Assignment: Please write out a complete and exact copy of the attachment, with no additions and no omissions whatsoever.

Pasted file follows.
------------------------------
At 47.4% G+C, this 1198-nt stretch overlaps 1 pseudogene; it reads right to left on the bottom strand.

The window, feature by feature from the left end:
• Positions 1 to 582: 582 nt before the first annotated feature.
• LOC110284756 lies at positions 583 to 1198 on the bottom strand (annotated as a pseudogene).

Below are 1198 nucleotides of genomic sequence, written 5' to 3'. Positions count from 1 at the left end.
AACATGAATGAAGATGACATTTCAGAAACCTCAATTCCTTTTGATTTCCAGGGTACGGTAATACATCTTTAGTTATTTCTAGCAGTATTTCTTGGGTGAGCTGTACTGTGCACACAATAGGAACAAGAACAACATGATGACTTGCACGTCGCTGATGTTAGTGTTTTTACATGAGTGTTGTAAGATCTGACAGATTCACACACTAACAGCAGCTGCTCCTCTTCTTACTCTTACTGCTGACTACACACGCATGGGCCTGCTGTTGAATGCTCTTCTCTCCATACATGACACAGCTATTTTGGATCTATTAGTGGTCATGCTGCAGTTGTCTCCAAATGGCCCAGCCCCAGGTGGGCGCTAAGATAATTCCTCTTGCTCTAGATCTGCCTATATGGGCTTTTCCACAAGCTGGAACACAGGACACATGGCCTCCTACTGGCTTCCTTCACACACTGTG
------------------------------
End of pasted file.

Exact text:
At 47.4% G+C, this 1198-nt stretch overlaps 1 pseudogene; it reads right to left on the bottom strand.

The window, feature by feature from the left end:
• Positions 1 to 582: 582 nt before the first annotated feature.
• LOC110284756 lies at positions 583 to 1198 on the bottom strand (annotated as a pseudogene).

Below are 1198 nucleotides of genomic sequence, written 5' to 3'. Positions count from 1 at the left end.
AACATGAATGAAGATGACATTTCAGAAACCTCAATTCCTTTTGATTTCCAGGGTACGGTAATACATCTTTAGTTATTTCTAGCAGTATTTCTTGGGTGAGCTGTACTGTGCACACAATAGGAACAAGAACAACATGATGACTTGCACGTCGCTGATGTTAGTGTTTTTACATGAGTGTTGTAAGATCTGACAGATTCACACACTAACAGCAGCTGCTCCTCTTCTTACTCTTACTGCTGACTACACACGCATGGGCCTGCTGTTGAATGCTCTTCTCTCCATACATGACACAGCTATTTTGGATCTATTAGTGGTCATGCTGCAGTTGTCTCCAAATGGCCCAGCCCCAGGTGGGCGCTAAGATAATTCCTCTTGCTCTAGATCTGCCTATATGGGCTTTTCCACAAGCTGGAACACAGGACACATGGCCTCCTACTGGCTTCCTTCACACACTGTG